Chris
 

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When I was working (prior to June of this year :grin ) I would commute by bike every day there was no ice/snow on the pavement. That included temps up over 100 deg F to down to near -16 deg F (that's minus 16 F). My commute TO work was 11 miles of Interstate highway with 1 mile of city streets at each end. Going home was less on the Interstate and much much more on city street and country roads for 15-25 miles. I was so intent on having only ONE riding jacket and pants that I found the Tourmaster Flex gear which worked out great... with a bit of extra for the cold days. Cold to me is well below freezing temps. The big thing to remember in cold temps is LAYERS. My Flex jacket and pants both start with a mesh base and add a solid shells over it all, and have a wind/rain liners and thermal liners to add under it all. That setup worked very well for me in any temp from just below freezing (30 deg F) to over 100 F depending what layers I added or removed. Obviously all layers out for hot end and all layers in for the cold end of that range.

When temps dropped to where most riders think of as cold I added a neck gator called Turtle Fur (fleece neck gator).

When I rode a Gold Wing the fairing provided sufficient protection for the hands that my Tourmaster Polar Tex gloves were enough in the cold. At that time I was only riding down to mid to lower 20s F. Then I bought my first B650 and my hands were much more in the breeze so needed more. I tried Hippo Hands grip muffs but the very first time I used them the temp was -5 deg F and they did not work well for me. I didn't want heated grips since for the temps I was riding in I knew my palms would be warm but the back of my hands and finger tips would be still frozen. I decided to go for the heated gloves. At the time Gerbing was the choice but now there are a few choices to consider that work as well. I still have my original Gerbing gloves from 13 years ago with only the controller being replaced once. Mine are hard wired to the scoot and I can move that system from one bike to the next.

Once temps drop below freezing I add a fleece jacket under my Tourmaster jacket with all jacket layers installed. When temps drop to single digits F and below I also add thermal long johns. This setup has kept me comfortable down to the lowest temps in which I rode to work. In fact, the coldest temps in which I've ridden was on a joy ride that lasted well over an hour at 60 mph.
 

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OH, I forgot to mention. Since I wear a full face helmet with a Pin Lock insert I don't have to worry about the visor fogging in cold weather. Pin Lock does a wonderful job preventing that. BUT since I also wear glasses and the Pin Lock does nothing for them I do have the glasses fog up in cold temps if I don't do something to prevent it. I made a "snorkel" to exhale through to keep my glasses clear at any temp below 40 deg F. It's just a small vinyl tubing elbow that is a bit longer on one leg with a short length of clear vinyl tube on that end. The vinyl tube exits just at the bottom edge of my helmet to one side when I put the short leg of the elbow in my mouth (like James Cagney smoking a cigar). I ONLY exhale through this and inhale through my nose to keep fresh air coming in but the moist warmer air out of the helmet. Used this before I had a Pin Lock helmet visor. Works great.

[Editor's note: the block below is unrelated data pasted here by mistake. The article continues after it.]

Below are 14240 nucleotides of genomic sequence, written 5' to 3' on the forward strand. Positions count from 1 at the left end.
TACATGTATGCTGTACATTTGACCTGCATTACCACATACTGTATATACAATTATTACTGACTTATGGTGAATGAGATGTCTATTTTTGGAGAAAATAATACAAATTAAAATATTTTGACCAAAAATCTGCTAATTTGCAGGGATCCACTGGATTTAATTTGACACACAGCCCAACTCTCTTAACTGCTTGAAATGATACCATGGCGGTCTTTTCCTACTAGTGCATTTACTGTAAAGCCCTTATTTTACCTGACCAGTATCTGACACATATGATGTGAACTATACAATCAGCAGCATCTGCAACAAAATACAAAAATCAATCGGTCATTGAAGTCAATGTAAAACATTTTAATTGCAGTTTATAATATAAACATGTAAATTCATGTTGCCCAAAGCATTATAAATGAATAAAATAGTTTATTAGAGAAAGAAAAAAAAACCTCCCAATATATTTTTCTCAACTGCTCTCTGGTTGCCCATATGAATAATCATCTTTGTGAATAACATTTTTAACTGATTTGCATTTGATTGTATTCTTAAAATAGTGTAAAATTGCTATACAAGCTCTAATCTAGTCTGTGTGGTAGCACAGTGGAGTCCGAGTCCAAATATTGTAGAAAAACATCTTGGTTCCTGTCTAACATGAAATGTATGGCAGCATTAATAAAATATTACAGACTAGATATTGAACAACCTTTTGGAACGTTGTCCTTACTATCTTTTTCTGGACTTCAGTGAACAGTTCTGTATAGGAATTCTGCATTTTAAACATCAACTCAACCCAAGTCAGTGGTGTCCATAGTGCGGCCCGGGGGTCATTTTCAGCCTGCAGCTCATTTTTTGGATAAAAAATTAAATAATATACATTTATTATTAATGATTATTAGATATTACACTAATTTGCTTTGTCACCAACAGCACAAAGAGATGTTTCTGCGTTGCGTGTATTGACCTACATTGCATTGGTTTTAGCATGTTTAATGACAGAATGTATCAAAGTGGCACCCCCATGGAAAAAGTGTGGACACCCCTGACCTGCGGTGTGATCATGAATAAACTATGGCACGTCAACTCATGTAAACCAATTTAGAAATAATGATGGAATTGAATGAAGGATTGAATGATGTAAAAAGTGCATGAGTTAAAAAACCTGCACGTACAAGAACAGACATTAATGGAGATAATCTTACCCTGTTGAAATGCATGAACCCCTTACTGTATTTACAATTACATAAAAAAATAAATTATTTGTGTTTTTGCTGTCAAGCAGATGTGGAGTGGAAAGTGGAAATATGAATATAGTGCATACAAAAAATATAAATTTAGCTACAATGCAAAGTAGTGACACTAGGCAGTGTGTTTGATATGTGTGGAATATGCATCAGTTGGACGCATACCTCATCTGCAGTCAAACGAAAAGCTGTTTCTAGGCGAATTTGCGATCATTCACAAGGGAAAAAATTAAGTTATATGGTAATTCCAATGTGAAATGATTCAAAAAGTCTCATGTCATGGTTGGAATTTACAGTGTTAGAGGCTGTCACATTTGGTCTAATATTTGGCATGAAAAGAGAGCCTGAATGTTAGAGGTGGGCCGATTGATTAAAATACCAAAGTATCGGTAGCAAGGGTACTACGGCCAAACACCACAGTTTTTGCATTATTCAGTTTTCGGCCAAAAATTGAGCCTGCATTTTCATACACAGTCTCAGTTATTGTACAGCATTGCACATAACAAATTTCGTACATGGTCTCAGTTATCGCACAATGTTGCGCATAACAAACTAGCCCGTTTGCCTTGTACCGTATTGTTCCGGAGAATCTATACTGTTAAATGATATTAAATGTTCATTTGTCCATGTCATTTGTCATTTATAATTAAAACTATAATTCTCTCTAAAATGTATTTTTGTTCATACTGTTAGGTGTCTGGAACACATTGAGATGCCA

-
 

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I made a "snorkel" to exhale through to keep my glasses clear at any temp below 40 deg F.
...
That's a pretty clever trick! I'd considered trying to modify a respirator mask for the same reason (ditch the filters, keep the one-way air valves, direct the outlet downward out of the helmet) based on my experience wearing chem warfare masks, but that's a much simpler solution.
 

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In Paris, France I observed scooter riders using an “Apron” or I’d call a lap blanket .

It wasn’t really that cold either.
They are very common in North European cities (not U.K. where they are considered too girly, but starting to be used more). Very warm indeed on bikes with heat bents in the tunnel.

As well as warmth, they keep rain off the everyday/work clothes so lots of people leave them on year round. Also a bit of aerodynamic advantage but I don’t think anybody uses them for that apart from a handful of hypermilers.
 

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Heated grips and a balaclava go a long way toward keeping you warm. Rain pants over whatever pants you're wearing make make great windbreakers for your legs, too.